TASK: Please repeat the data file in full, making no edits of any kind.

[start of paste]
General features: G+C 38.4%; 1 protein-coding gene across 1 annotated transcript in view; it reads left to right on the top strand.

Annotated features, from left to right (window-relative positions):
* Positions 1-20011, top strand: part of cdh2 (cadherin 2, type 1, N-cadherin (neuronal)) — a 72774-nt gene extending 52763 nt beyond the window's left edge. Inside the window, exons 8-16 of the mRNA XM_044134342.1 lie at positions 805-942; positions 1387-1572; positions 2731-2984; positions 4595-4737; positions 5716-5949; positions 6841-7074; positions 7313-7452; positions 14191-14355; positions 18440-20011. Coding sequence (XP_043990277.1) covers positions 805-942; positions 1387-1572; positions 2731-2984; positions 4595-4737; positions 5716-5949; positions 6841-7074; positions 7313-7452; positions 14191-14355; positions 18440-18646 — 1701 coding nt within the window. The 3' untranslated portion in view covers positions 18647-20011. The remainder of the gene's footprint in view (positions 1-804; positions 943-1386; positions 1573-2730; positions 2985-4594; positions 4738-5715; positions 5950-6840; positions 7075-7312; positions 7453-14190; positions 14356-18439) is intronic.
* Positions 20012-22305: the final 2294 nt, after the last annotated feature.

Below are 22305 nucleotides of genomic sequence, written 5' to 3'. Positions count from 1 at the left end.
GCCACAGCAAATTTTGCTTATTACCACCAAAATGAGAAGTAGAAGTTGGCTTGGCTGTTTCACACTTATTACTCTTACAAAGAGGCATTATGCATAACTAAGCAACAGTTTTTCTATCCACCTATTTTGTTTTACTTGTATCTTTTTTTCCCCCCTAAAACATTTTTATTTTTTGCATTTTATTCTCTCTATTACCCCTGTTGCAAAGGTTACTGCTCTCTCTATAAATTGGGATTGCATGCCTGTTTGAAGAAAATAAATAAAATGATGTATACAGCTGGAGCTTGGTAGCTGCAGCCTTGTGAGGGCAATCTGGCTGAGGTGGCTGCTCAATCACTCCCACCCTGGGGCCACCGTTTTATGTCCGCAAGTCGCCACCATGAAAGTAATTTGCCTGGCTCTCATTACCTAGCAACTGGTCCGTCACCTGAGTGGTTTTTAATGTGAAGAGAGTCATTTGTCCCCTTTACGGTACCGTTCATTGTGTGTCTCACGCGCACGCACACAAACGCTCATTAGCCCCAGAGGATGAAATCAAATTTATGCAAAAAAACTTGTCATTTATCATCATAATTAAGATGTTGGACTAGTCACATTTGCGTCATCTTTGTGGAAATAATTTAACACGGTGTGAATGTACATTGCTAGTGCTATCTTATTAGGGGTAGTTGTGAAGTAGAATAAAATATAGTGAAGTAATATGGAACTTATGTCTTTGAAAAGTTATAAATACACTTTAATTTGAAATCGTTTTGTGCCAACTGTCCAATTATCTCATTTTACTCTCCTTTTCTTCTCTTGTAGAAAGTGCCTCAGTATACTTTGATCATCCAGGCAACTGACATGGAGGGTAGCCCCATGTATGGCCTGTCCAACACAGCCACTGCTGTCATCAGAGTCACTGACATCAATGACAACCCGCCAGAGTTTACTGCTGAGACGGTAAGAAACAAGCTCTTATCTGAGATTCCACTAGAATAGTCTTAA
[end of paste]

General features: G+C 38.4%; 1 protein-coding gene across 1 annotated transcript in view; it reads left to right on the top strand.

Annotated features, from left to right (window-relative positions):
* Positions 1-20011, top strand: part of cdh2 (cadherin 2, type 1, N-cadherin (neuronal)) — a 72774-nt gene extending 52763 nt beyond the window's left edge. Inside the window, exons 8-16 of the mRNA XM_044134342.1 lie at positions 805-942; positions 1387-1572; positions 2731-2984; positions 4595-4737; positions 5716-5949; positions 6841-7074; positions 7313-7452; positions 14191-14355; positions 18440-20011. Coding sequence (XP_043990277.1) covers positions 805-942; positions 1387-1572; positions 2731-2984; positions 4595-4737; positions 5716-5949; positions 6841-7074; positions 7313-7452; positions 14191-14355; positions 18440-18646 — 1701 coding nt within the window. The 3' untranslated portion in view covers positions 18647-20011. The remainder of the gene's footprint in view (positions 1-804; positions 943-1386; positions 1573-2730; positions 2985-4594; positions 4738-5715; positions 5950-6840; positions 7075-7312; positions 7453-14190; positions 14356-18439) is intronic.
* Positions 20012-22305: the final 2294 nt, after the last annotated feature.

Below are 22305 nucleotides of genomic sequence, written 5' to 3'. Positions count from 1 at the left end.
GCCACAGCAAATTTTGCTTATTACCACCAAAATGAGAAGTAGAAGTTGGCTTGGCTGTTTCACACTTATTACTCTTACAAAGAGGCATTATGCATAACTAAGCAACAGTTTTTCTATCCACCTATTTTGTTTTACTTGTATCTTTTTTTCCCCCCTAAAACATTTTTATTTTTTGCATTTTATTCTCTCTATTACCCCTGTTGCAAAGGTTACTGCTCTCTCTATAAATTGGGATTGCATGCCTGTTTGAAGAAAATAAATAAAATGATGTATACAGCTGGAGCTTGGTAGCTGCAGCCTTGTGAGGGCAATCTGGCTGAGGTGGCTGCTCAATCACTCCCACCCTGGGGCCACCGTTTTATGTCCGCAAGTCGCCACCATGAAAGTAATTTGCCTGGCTCTCATTACCTAGCAACTGGTCCGTCACCTGAGTGGTTTTTAATGTGAAGAGAGTCATTTGTCCCCTTTACGGTACCGTTCATTGTGTGTCTCACGCGCACGCACACAAACGCTCATTAGCCCCAGAGGATGAAATCAAATTTATGCAAAAAAACTTGTCATTTATCATCATAATTAAGATGTTGGACTAGTCACATTTGCGTCATCTTTGTGGAAATAATTTAACACGGTGTGAATGTACATTGCTAGTGCTATCTTATTAGGGGTAGTTGTGAAGTAGAATAAAATATAGTGAAGTAATATGGAACTTATGTCTTTGAAAAGTTATAAATACACTTTAATTTGAAATCGTTTTGTGCCAACTGTCCAATTATCTCATTTTACTCTCCTTTTCTTCTCTTGTAGAAAGTGCCTCAGTATACTTTGATCATCCAGGCAACTGACATGGAGGGTAGCCCCATGTATGGCCTGTCCAACACAGCCACTGCTGTCATCAGAGTCACTGACATCAATGACAACCCGCCAGAGTTTACTGCTGAGACGGTAAGAAACAAGCTCTTATCTGAGATTCCACTAGAATAGTCTTAA